Radiofrequency refers to radiation in the 3 kilohertz (kHz) to 300 gigahertz (GHz) region of the electromagnetic spectrum. The purpose of the radiofrequency (RF) safety program is to educate the Brown community about radiofrequency radiation. The following are sources of radiofrequency that are found on the Brown University campus: WiFi networks, cellular telephones and radio transmitters.
The International Commission on Non-Ionizing Radiation Protection (ICNIRP) recommends limits for controlling exposures to radiofrequency fields. The limits are based on a careful review of the research into the health effects of exposure to RF radiation, and include wide margins for safety. The Brown University RF safety program follows these guidelines (limits).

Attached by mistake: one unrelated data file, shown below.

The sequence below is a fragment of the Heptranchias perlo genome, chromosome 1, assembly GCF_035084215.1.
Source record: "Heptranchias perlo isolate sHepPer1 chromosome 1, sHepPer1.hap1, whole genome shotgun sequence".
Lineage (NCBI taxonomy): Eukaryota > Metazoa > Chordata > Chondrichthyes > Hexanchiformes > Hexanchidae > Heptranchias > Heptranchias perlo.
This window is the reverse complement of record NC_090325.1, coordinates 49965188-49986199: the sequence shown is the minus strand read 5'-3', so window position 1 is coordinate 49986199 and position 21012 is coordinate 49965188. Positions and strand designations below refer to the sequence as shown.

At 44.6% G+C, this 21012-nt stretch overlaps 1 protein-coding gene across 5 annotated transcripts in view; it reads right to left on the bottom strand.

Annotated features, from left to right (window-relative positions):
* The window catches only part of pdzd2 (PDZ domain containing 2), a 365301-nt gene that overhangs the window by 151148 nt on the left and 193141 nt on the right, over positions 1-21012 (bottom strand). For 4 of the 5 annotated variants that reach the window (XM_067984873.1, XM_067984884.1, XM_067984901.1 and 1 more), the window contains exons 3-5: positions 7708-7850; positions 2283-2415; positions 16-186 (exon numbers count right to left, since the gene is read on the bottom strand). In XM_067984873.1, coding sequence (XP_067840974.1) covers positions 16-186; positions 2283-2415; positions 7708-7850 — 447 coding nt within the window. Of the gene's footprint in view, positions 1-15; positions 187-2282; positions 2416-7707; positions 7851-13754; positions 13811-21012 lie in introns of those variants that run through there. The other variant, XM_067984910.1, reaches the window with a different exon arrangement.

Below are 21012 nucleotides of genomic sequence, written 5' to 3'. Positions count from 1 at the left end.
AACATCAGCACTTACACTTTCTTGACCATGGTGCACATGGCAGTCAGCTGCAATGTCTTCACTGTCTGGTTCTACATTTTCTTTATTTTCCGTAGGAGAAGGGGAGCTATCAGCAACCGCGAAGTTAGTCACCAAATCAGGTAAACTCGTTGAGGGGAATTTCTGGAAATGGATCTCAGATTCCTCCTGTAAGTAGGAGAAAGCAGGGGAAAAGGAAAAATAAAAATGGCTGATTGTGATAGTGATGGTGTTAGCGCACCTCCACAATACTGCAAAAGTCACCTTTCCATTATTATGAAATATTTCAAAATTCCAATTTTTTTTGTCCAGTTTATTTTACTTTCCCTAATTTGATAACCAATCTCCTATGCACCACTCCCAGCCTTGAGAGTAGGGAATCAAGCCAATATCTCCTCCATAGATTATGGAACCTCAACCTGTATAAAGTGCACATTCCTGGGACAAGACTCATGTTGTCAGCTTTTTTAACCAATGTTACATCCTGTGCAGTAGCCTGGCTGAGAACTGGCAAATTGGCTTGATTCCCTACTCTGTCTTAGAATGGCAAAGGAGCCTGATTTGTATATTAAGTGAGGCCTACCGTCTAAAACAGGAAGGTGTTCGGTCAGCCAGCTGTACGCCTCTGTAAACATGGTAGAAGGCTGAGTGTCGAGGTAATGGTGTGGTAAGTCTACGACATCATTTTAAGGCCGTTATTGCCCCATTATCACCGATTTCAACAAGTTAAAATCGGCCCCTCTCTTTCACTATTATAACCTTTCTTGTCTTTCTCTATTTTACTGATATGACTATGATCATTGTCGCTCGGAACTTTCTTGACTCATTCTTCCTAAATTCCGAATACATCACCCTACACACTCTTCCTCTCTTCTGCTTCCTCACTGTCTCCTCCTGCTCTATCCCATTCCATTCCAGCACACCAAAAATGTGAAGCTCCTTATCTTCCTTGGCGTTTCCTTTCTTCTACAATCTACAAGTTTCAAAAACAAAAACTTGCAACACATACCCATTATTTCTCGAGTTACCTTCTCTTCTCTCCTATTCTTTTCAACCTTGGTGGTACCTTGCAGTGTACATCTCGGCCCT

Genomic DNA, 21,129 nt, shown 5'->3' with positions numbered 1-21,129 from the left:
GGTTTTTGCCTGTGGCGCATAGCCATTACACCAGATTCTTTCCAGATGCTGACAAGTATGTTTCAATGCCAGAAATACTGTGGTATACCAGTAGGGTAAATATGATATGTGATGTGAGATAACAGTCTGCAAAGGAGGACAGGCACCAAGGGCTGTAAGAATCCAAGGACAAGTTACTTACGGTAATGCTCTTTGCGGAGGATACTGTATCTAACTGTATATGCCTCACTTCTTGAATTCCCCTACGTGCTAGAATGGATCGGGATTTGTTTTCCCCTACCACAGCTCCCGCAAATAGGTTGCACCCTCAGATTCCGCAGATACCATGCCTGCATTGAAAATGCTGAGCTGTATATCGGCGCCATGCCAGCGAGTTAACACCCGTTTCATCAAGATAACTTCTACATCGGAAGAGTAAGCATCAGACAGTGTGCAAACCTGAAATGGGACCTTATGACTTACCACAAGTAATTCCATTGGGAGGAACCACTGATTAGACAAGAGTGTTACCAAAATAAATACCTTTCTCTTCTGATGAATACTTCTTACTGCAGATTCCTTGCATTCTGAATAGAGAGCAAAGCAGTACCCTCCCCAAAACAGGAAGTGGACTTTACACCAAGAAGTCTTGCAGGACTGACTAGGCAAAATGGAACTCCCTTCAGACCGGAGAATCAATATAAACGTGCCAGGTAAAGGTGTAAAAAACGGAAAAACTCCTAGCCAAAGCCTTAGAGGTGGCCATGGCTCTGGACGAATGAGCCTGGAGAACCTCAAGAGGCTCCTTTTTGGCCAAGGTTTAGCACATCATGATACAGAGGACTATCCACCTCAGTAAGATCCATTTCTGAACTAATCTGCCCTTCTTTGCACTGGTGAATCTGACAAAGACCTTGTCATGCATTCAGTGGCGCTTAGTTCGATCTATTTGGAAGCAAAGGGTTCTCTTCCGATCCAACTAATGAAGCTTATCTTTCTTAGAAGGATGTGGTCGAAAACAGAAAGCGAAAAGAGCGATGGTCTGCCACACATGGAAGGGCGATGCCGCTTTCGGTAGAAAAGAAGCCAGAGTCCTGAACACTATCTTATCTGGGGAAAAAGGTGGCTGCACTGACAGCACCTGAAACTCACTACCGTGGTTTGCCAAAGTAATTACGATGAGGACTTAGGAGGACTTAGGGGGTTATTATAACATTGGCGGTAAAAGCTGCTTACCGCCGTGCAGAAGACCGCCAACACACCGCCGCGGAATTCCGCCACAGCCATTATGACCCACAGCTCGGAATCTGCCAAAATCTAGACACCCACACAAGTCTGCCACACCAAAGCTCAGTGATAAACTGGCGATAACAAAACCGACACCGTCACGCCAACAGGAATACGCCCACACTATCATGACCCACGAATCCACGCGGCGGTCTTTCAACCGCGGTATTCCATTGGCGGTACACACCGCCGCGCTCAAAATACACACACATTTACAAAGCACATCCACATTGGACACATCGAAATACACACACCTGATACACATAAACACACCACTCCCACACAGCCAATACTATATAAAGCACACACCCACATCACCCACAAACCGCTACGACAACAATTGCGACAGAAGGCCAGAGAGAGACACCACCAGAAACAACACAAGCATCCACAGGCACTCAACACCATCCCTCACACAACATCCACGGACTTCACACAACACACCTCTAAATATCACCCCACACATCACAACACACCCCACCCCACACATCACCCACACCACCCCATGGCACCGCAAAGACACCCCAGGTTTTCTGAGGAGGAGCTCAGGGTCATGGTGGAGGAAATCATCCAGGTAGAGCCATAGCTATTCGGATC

To learn more about non-ionizing radiation, click the ‘Compliance’ and ‘Resources’ tabs to the left.
Brown University uses WiFi (or wireless networking) as a way to connect a computer or other device to a network by using RF radiation. It can also be used for mobile internet access. WiFi uses low-power radio signals instead of cables.
A cellsite (cellular telephone base station) communicates with a cellphone using radio signals. The radio signals are made up of RF fields.
University issued cellphones connect to a service provider by using RF radiation. The cellphone is a small portable radio transmitter.
Human exposure to RF emissions from hand-held mobile phones are measured in terms of specific absorption rate (SAR). The safe limit for a mobile phone user is an SAR of 1.6 watts per kilogram (W/kg), averaged over one gram of tissue, and compliance with this limit must be demonstrated before Federal Communications Commission approval is granted for marketing of a phone in the United States.